JOURNALIST: We've seen a pretty big squeeze on the defence budget [indistinct]. Are you relieved now that there'll only be another 12-18 months of maintaining Australia's [indistinct]?
STEPHEN SMITH: Well, I've made the point generally that if you look at last year's Defence Budget which goes over a four year forward estimate period, last year's Defence Budget over the four years, the combined Defence Budget over a four year period was $103.4 billion. If you go to this year's Budget which the Treasurer unveiled on Tuesday of last week, over the four year forward estimates period the four year spend for defence is $103.3 billion. So effectively have the difference of 0.1 of a billion dollars out of $103 billion budget over a four year period.
This has caused some people to make some comments which I regard frankly as overblown. So, with a 0.1 billion dollar difference over $103 billion program, I've seen some people say that this is the worst day for Australian Defence since the fall of Saigon. This is patently a nonsense. I've also seen other commentators say that as a consequence of the Budget people will, as we speak, be planning the invasion for 2028-2031. This is also of course a nonsense.
So, let's just get this very clearly into context. Yes, Defence made a contribution to keeping the Budget or getting the Budget back to surplus. A strong economy is good for Australians and it's good for Defence and there are some decisions that we have made which are difficult decisions but they are manageable. And we have ring-fenced some very important areas.
There is no adverse implications for our operations overseas whether that's Afghanistan, whether it's the Solomon Islands, whether it's East Timor. There are no adverse implications for the kit supplied to our people on the frontline or about to be deployed. There are no adverse implications for military numbers and we have effectively ring-fenced or sought to protect core capability that you find in the 2009 White Paper.
And the fact that the system continues to operate, there's no better reflector than my announcement on Thursday of last week that we would be spending $1.4 billion to acquire a much-needed tactical military air lift capability, the replacement for the Caribou with the acquisition of ten C-27s.
We've also made the point - the Prime Minister and I - that because of changed strategic circumstances - so you do see the prospect, not just over the next few years of a draw-down from the Middle East, a draw-down from Afghanistan. So a draw-down from what has effectively been a land expeditionary warfare force to the Middle East for a decade to Afghanistan, then Iraq, then back to Afghanistan. So you see that draw-down.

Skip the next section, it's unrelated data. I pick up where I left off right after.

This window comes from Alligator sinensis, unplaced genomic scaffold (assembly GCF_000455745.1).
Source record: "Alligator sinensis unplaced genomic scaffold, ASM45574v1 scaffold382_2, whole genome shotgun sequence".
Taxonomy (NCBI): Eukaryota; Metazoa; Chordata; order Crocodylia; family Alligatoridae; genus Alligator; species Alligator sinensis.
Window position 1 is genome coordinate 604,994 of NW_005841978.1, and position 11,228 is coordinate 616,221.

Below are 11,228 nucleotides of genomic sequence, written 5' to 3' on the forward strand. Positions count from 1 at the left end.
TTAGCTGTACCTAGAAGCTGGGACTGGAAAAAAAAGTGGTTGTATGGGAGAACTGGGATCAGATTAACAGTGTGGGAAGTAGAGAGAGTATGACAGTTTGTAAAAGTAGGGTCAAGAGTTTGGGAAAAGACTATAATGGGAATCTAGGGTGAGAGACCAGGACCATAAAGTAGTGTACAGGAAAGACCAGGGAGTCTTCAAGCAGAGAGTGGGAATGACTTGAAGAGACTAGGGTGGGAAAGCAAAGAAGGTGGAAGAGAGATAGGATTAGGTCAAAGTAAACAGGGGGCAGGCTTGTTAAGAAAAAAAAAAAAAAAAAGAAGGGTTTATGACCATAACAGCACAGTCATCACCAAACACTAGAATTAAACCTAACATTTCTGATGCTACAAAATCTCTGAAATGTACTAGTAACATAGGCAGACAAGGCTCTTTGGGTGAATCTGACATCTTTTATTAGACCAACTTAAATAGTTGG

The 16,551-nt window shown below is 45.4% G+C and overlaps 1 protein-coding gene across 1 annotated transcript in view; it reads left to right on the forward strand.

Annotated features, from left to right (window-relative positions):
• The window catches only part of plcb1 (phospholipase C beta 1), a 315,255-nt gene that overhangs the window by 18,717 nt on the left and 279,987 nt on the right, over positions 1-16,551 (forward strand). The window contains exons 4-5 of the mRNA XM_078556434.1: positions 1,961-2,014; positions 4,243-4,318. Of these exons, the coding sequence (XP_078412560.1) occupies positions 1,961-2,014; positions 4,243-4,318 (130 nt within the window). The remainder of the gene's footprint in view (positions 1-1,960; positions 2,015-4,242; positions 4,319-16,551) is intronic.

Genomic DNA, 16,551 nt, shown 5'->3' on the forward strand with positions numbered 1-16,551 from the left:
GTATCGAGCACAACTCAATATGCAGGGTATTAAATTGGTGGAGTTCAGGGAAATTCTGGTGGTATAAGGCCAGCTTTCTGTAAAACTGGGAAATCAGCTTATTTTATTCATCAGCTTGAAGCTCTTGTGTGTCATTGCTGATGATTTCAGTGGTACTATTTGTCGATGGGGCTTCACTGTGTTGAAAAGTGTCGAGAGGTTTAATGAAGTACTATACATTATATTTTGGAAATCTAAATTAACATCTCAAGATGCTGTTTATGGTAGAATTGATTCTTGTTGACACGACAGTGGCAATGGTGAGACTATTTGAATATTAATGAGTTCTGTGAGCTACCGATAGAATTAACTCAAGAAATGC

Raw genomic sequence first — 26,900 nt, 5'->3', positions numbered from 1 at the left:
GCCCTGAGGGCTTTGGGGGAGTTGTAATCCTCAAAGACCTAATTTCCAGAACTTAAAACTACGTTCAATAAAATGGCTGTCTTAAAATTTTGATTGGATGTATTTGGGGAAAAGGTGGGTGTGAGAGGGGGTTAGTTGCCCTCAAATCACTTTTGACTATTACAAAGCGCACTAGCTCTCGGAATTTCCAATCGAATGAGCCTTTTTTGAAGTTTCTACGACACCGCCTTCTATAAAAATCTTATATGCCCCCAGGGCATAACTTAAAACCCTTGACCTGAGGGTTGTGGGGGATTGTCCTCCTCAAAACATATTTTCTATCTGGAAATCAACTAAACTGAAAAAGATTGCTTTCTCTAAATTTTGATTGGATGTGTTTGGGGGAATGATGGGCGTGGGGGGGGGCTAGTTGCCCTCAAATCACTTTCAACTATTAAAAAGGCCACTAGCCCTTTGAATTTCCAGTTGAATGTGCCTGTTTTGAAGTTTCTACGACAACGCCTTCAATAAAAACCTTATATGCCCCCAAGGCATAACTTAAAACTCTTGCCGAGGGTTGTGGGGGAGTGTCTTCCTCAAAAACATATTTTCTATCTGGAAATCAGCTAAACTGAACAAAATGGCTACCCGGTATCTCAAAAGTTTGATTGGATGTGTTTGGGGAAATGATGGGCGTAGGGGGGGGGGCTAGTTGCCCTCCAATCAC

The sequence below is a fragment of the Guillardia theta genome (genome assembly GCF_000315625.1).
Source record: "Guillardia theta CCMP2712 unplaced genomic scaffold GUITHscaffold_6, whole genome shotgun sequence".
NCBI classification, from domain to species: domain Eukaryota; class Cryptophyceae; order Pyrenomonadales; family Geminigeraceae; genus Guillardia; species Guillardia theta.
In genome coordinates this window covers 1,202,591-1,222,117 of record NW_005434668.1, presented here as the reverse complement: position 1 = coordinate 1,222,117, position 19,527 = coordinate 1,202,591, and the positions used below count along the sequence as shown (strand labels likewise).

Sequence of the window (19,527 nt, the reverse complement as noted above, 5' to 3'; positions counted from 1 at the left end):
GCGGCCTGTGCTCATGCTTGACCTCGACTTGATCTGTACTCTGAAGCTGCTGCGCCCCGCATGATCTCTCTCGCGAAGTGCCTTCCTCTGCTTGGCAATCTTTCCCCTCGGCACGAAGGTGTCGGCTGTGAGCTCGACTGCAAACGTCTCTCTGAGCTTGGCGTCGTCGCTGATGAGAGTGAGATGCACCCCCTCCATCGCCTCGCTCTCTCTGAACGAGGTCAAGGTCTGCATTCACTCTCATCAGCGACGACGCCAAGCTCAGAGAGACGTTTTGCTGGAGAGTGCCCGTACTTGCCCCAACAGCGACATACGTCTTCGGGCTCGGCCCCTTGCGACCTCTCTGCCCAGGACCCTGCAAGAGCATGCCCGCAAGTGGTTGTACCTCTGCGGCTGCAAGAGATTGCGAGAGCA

At the same time we see the prospect over the next couple of years of a draw-down from our stabilisation role in East Timor and in the Solomon Islands. So, this is a cause for giving some very serious thought to the strategic implications which follow as a consequence of that. As well you've got the ongoing movement of strategic [indistinct] to our part of the world and that has continued since the white paper 2009.
You've also got, for example, the United States making it clear since that time that not only will it continue its engagement in the Asia Pacific, it will enhance it and we've seen that reflected by the United States Global Force Posture Review which has seen the rotational arrangements for Marines in the Northern Territory and we'll see greater access to our Northern Territory airfields. And in due course, greater access to US Naval vessels to HMAS Stirling our Indian Ocean port.
So these are but a number of strategic reasons why we have brought forward the 2014 White Paper, effectively by 12 months to the middle of 2013. That, from a strategic point of view, is a very sensible thing to do but there's no doubt that in terms of short and long-term finances we are under a lot of pressure so far as the aftermath of the global financial crisis is concerned.
The 2009 White Paper said that the global financial crisis effects were unfolding. Well, we've now seen the unfolding effects of that global financial crisis mark two effectively in Europe, a double-dip recession in the United Kingdom, in Spain and elsewhere. And as a consequence of that we have seen very deep cuts to United States defence and military and to United Kingdom defence and military and Australia is not the only country who is under pressure so far as Defence Budget is concerned. But what we have sought to do is to ring-fence those important areas, but also not to discontinue doing things, but to reduce resources that go to particular areas of operation so that when the fiscal position improves we can take those to a better level.
So, a draw-down from Afghanistan is but one part of a range of factors which has caused us to bring the white paper forward to the middle of 2013 and that will be a very good exercise and very good timing. And as a general proposition, commentators have welcomed that as a sensible thing to do. I think it's not only sensible, it’s essential and that's why we're going it.
Alright, everyone happy? Thanks. Thanks very much.